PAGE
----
Sports should be about more than just doom, gloom

Last Thursday was a dark, dark day for me. As in a throw-my-phone-at-the-wall, break-down-in-sobs-with-mascara-running, question-the-meaning-of-life kind of day.

Troy Polamalu had retired.

Now, I’ve been a Steelers fan for about as long as I can remember, and there hasn’t been a player I’ve loved more than Troy. I’m on my second Polamalu jersey — the first one is much too small, so my dog wears it on game days — I have a Polamalu wig, my dad buys Head & Shoulders shampoo just because Polamalu is in the ads  and my Twitter handle is @scarroll43 because Polamalu wore No. 43.

I’m pretty convinced that he’s the greatest safety of all time — his intuition, his speed, his view of the field, his versatility — and I can make a pretty darn good case that he’s the greatest Steeler of all time (or, at least, he’s certainly up there with Mean Joe Greene, Jack Lambert, Terry Bradshaw and Jack Ham). And maybe more importantly, I’m convinced that the future Hall of Famer (if he’s not a first balloter, I’ll go ballistic) is an even better person.

Here’s the thing about sports: Sensationalism sells. The NFL has been in the news lately for murder, domestic violence, drug use and abuse — all of which are incredibly important topics that deserve all the attention they’re getting because of the severity and terrible nature of the cases.

But sometimes I wish the media could mention the good things that players do to show that for every bad egg, there are several more good ones. While the Hernandez case was ongoing and every media outlet in the country was following it, my dad sent me an email from a small site saying that Polamalu had paid close to $50,000 for the funeral of a Utah player, a Texas A&M player and his brother who tied in a tragic car accident, none of whom Polamalu knew.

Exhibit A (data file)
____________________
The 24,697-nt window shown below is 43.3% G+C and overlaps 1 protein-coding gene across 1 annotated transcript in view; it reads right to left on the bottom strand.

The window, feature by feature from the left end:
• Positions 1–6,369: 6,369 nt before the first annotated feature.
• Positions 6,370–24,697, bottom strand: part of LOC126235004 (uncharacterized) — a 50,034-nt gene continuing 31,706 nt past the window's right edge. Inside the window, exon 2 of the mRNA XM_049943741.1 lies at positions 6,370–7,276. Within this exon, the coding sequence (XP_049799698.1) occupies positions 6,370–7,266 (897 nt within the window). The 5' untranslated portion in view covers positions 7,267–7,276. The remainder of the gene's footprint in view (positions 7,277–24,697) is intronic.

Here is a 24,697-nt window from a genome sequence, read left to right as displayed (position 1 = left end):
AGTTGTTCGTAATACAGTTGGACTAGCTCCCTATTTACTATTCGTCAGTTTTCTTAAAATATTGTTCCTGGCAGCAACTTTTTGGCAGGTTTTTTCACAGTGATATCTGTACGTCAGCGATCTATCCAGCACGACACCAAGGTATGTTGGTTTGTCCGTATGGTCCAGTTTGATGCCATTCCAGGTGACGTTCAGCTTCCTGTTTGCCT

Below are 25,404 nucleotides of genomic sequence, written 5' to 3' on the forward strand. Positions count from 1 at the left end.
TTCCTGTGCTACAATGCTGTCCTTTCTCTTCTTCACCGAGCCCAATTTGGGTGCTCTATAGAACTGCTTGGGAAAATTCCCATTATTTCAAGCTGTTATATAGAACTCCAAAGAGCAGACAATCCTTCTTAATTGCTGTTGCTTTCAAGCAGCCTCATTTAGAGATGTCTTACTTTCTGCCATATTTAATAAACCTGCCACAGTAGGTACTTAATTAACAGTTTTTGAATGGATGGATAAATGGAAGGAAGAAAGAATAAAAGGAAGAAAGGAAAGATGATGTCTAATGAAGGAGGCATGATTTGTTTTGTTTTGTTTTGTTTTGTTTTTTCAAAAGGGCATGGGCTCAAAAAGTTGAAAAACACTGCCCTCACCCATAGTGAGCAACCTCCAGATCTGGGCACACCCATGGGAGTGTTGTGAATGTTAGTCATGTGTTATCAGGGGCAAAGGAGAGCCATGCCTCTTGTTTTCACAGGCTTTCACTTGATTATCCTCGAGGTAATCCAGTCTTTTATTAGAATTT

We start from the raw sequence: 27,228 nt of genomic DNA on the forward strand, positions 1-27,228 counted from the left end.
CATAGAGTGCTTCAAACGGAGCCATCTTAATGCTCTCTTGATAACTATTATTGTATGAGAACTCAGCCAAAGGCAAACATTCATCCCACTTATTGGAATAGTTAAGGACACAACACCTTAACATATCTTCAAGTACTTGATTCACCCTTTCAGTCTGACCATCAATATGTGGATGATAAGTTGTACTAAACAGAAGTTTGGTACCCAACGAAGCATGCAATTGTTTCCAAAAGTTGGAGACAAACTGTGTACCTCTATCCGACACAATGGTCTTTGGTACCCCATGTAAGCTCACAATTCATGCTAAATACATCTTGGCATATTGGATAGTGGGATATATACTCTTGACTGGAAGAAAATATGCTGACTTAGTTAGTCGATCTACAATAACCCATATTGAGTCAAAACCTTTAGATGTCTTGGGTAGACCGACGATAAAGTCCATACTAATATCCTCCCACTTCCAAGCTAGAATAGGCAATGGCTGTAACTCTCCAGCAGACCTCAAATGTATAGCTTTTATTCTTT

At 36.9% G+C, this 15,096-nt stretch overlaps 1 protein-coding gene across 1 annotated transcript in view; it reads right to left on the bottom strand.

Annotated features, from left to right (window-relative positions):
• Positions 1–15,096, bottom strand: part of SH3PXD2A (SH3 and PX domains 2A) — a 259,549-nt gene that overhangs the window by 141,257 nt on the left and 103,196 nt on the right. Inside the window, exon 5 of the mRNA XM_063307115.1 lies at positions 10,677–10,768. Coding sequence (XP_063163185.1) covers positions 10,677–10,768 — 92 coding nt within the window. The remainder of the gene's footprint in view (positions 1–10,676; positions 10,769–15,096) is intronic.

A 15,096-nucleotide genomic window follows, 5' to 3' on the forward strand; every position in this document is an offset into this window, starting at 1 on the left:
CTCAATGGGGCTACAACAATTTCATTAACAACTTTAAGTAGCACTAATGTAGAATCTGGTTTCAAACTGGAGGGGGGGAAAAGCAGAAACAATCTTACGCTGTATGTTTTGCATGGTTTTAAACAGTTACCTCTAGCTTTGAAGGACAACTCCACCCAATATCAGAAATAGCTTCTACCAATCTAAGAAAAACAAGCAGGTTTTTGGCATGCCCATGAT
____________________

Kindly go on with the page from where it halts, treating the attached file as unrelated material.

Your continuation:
The guys who keep themselves out of the scandalous headlines and instead do incredible things, such as Russell Wilson, Thomas Davis and Anquan Boldin, the latter two who were finalists for the Walter Payton Man of the Year Award, which also recognizes off-field service. Numerous pundits debate and debate (and debate) who should win the M.V.P, Rookie of the Year and Comeback Player of the Year awards, but the Walter Payton award flies under the radar with nobody discussing the different contributions these players have put forth. I love hearing about guys who attract the right kind of attention and seem to break the stereotype that is currently surrounding NFL players.

Here’s what Joe Flacco, the quarterback for the Ravens (the Steelers’ biggest rival), said about Troy after his retirement: “Troy’s an example of the right way to do things, on the field and off the field. Such a great competitor on every play, and he treats everyone the right way. That’s the right way to handle yourself. The image he had, the example he set … he just did it right.”

Hold on real quick, let me just wipe away my tears.

It’s easy to say Polamalu was a great player — another of my favorite things Flacco said was that he has no good memories of Polamalu on the field — but I think it’s more important to realize what an inspiration and what a phenomenal person he is.

Still, my heart is broken in a million tiny pieces with the news of his retirement and the idea of watching football on a Sunday and not seeing him on the field, even if I am pretty glad I never have to see him out of the Black and Gold.

So, if you need to get a hold of me in the next year or so, I’ll be in my room, sobbing into my Polamalu jersey and watching old highlight reels on repeat.

Shannon Carroll is the sports editor. Contact her at [email protected]. Follow her on Twitter @scarroll43.